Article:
Black Holes//Gravity and Gravitation//General Relativity//Event Horizon//Schwarzschild Radius//Einstein's General Theory of Relativity

 Black Holes

General relativity predicts that if a star of mass more than three solar masses has completely burned its nuclear fuel, it should collapse into configuration known as black hole. The resulting object is independent of the properties of matter that produced it and is completely described by its mass and spin. The most striking feature of this object is the existence of a surface called horizon, which completely encloses the collapsed matter. The horizon is an ideal one way membrane, i.e. particles and light can go inward through the surface but no con go outward. As a result, the object is dark i.e. black and hides from view a finite region of space.
C= d or
Rs = 2 GM
The escape velocity, v =
R shows that a body of mass M will act as a black hole if its radius Ris less than or equal to a certain critical radius. Karl Schwarzschild in 1916, derived an expression for the critical velocity from Einstein's' general theory of relativity, known as Schwarzschild radius Rs.
This is given as 2 GM
Rs 2 GM c?
If a spherical, non-rotating body of mass M has a radius smaller than Rs, then nothing - not even light -can escape from the surface of the body. The body is then black hole. Any other body within a distance
R. from the centre of the black hole is trapped by the gravitational attraction of the black hole and cannot escape from it.
The surface of sphere with radius Rs surrounding a black hole is called event horizon. We can not see events occurring inside it and all that can be known about a black hole is its mass (from its gravitational force on other bodies), its electric charge (from electric forces on other charged bodies) and its angular momentum (as a rotating black hole tends to drag the space and everything in it e around with it).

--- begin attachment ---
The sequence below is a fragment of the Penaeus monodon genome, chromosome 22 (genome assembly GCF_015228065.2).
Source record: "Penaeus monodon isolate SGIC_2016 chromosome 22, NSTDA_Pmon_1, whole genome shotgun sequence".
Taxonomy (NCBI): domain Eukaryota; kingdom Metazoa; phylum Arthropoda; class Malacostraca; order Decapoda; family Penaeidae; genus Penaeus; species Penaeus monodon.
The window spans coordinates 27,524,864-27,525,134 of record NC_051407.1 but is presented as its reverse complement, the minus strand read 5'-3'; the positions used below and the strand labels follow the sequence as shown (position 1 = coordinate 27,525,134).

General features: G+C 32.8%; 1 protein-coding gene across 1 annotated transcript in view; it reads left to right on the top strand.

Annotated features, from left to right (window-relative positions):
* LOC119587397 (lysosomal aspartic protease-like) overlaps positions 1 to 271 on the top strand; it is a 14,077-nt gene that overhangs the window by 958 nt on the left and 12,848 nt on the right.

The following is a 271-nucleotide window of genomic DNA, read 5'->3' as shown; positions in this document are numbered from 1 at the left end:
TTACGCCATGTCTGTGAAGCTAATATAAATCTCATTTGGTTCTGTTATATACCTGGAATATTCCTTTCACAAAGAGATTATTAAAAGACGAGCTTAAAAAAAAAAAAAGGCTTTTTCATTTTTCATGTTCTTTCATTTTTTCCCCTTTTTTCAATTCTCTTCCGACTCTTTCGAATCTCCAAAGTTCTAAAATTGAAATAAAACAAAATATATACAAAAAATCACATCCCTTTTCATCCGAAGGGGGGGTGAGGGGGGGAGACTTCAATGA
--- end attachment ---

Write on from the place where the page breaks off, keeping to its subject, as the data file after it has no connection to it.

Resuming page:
At points far from a black hole, its gravitational effects are the same as those of any normal body having same mass. So, if the sun collapsed to form a black hole, the orbits of the planets would not be affected, but things get dramatically different close to the black hole. If you go inside the black-hole carrying a radio transmitter to send the signals to the outside observers, they would have to return their receiver continuously to lower and lower frequencies; this effect is called the gravitational red shift. Consistent with this shift, the outside observers would observe that the clock would appear to run more and more slowly, an effect called time dilation. Actually, the observers would never see you make it to the event horizon. As you fell with feet first into the black hole, the gravitational pull on your feet would be greater than that on your head. The differences in gravitational force on different parts of your body would be greater enough to stretch you along the direction towards the black hole and compress you perpendicular to it. These effects, called tidal forces, would rip you to atoms, and then rip your atoms apart, before you reached the event horizon.
Since light can not escape from a black hole, then how can we know about the black holes? The answer is that any gas or dust near to the black hole tends to be pulled into an accretion dise that swirls around and into the black hole, rather like a whirlpool. The friction within the accretion dise's material causes it lose mechanical energy and spiral into the black hole. As it moves inward, it is compressed together and this causes heating of the material, just as air compressed in a bicycle pump gets hotter.
Temperature in excess of 106 K can occur in the accretion disc so that the disc emits not just visible light, but x-rays also. Astronomers look for these x-rays emitted before the material crosses the event horizon to signal the presence of a black hole.